There is no greater threat than the assassin’s bullet. It is the slayer of kings. It cares not about your legacy or fortune. It is the great equalizer. It can change the destiny of men and countries. In information technology speech, the assassin’s bullet is a perfect metaphor for your administrator passwords. Your login and password security can be the gateway to riches, ruin, or embarrassment for your organization. Unfortunately, too many CEOs do not fear it as much as they should.
After working with hundreds of companies, we have noticed that the holy grail of the administrator password is often more vulnerable than it should be.
First, even complex passwords are often a known derivative of vendors or network admins themselves. A recent analysis of passwords by Lorrie Faith Cranor found that people tend to use the same symbols, something that is very easy to type, a common pattern, or things that remind them of what they’ve created the password for. Or they create their password based on things that make them happy. While these tricks make their passwords easier to remember, it also makes them much easier to hack . We have also found that admins rarely (if ever) change their administrative password and that password management on routers, switches, and peripherals is nonexistent. As security expert Bruce Scheiner pointed out in a recent blog, “If the director of the CIA can’t even keep his e-mail secure, what hope do the rest of us have — for our e-mail or any of our digital information?” Now, CIA Director John Brenner should know better than to construct a weak password, right?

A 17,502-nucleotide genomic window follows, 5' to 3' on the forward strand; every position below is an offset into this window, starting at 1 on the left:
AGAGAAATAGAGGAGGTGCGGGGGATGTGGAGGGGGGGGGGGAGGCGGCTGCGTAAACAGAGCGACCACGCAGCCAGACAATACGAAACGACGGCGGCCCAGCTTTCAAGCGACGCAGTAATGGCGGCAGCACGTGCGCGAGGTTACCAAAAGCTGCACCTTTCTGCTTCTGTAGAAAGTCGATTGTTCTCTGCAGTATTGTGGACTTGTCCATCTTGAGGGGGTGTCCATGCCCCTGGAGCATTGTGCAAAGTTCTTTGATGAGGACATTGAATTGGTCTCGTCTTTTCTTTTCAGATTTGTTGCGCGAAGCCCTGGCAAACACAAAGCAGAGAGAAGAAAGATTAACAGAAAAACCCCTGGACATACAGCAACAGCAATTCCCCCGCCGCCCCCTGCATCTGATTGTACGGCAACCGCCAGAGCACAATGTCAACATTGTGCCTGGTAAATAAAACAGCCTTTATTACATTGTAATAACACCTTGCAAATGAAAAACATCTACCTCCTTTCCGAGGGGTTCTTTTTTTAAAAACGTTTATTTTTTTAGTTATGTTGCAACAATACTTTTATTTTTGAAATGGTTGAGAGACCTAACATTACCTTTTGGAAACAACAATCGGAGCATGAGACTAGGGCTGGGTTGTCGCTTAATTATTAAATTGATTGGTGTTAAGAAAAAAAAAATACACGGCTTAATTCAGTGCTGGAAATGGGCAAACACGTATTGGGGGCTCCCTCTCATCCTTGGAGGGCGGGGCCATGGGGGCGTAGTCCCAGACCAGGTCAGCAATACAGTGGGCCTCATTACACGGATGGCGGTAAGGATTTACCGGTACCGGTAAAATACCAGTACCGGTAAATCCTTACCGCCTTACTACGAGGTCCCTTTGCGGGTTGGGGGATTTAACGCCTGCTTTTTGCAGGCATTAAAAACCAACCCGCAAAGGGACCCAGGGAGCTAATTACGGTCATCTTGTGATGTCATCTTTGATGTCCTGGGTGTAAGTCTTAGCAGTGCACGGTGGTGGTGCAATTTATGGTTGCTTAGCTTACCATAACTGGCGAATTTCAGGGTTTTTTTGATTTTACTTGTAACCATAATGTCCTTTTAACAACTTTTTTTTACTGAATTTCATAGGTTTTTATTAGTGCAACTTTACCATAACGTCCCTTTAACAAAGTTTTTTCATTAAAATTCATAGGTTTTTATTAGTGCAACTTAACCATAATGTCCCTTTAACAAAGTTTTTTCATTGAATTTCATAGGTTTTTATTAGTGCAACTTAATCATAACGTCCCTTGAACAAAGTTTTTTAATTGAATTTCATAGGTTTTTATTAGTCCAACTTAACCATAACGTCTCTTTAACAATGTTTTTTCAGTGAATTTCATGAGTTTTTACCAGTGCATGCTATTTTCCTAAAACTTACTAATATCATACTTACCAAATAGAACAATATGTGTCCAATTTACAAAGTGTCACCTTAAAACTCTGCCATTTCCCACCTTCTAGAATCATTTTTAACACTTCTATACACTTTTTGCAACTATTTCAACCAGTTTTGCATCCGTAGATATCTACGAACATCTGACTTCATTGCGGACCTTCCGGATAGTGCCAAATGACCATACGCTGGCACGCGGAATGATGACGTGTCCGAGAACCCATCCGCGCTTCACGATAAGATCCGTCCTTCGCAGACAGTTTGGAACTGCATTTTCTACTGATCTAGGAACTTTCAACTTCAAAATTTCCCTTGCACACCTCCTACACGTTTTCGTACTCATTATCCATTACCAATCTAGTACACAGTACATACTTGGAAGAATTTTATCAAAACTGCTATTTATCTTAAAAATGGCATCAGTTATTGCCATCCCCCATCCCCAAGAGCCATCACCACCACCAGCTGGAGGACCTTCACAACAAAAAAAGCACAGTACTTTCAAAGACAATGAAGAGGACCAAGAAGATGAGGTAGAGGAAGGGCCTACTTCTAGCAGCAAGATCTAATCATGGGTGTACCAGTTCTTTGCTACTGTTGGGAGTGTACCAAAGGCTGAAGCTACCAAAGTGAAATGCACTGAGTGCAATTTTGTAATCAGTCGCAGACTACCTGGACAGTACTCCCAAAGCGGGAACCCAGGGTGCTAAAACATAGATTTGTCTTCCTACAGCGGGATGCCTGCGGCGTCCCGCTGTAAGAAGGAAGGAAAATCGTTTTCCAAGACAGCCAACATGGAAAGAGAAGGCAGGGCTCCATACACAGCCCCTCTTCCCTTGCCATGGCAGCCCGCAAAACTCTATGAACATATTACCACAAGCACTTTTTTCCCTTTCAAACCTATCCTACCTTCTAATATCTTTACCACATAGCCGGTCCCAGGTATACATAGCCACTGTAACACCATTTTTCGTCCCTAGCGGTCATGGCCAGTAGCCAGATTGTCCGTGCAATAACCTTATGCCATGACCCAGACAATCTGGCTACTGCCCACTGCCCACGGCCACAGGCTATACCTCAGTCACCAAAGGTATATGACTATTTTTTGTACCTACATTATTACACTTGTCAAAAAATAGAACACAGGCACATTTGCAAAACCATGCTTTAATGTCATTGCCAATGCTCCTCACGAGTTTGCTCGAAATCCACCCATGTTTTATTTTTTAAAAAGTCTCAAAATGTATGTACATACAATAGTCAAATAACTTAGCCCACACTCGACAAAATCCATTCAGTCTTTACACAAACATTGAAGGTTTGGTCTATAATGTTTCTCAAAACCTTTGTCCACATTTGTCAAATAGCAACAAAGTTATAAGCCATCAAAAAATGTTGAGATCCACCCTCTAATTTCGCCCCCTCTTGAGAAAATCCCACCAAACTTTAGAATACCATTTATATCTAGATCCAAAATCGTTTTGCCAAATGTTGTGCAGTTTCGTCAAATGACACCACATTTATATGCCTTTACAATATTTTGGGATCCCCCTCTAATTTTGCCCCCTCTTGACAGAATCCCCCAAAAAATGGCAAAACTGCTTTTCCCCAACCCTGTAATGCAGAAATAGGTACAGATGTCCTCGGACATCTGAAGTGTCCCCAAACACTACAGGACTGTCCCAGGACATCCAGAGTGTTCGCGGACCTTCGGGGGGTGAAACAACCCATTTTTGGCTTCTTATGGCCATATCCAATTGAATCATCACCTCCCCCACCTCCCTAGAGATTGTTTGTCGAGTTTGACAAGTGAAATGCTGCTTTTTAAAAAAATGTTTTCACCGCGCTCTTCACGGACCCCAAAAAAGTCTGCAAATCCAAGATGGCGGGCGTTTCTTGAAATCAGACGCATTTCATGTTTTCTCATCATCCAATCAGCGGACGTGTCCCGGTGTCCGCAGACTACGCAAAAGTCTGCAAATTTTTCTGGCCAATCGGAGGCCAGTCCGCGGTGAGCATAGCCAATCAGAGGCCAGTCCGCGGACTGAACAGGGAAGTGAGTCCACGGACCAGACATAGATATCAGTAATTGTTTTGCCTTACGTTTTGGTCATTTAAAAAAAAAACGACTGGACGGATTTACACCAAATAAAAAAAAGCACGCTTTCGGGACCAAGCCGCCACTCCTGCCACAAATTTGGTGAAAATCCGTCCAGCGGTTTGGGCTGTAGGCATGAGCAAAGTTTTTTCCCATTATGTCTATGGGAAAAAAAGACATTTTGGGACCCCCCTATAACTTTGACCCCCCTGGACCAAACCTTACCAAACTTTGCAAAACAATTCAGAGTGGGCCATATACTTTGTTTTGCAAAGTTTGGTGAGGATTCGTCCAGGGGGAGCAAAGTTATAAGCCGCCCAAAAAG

Well, apparently his password wasn’t really hacked. Brennan was Doxed.
What is Doxing? Short for documenting, it involves researching and using someone else’s personal information. In Brennan’s case, a hacker pretended to be a Verizon employee to steal data about Brennan’s Verizon account, including his personal AOL address and bank card information, and then used it to have AOL reset his password.
So, what is the answer to this password security riddle?
Could someone pose as one of your network admins – or you – and obtain critical information to gain access to confidential information? No one deserves being the target of these sorts of attacks where personal or corporate information could be compromised and/or leaked to the public. So how do you defend against them ?
As Schenier so eloquently stated, “It’s only when the costs of insecurity exceed the costs of doing it right that companies will invest properly in our security.”
My job as a strategic consultant is not easy. How do you convince CEOs and CIOs to question their current policies and procedures and make them understand all of the factors involved with data and password security?
What we suggest is starting with a strategic risk assessment to provide you with a clearly defined road-map that independently assesses risk, urgency, costs and liabilities, which define a vision and provide a lattice work to base your corporate well-being and security around.
Next – what is this “strategic road-map”?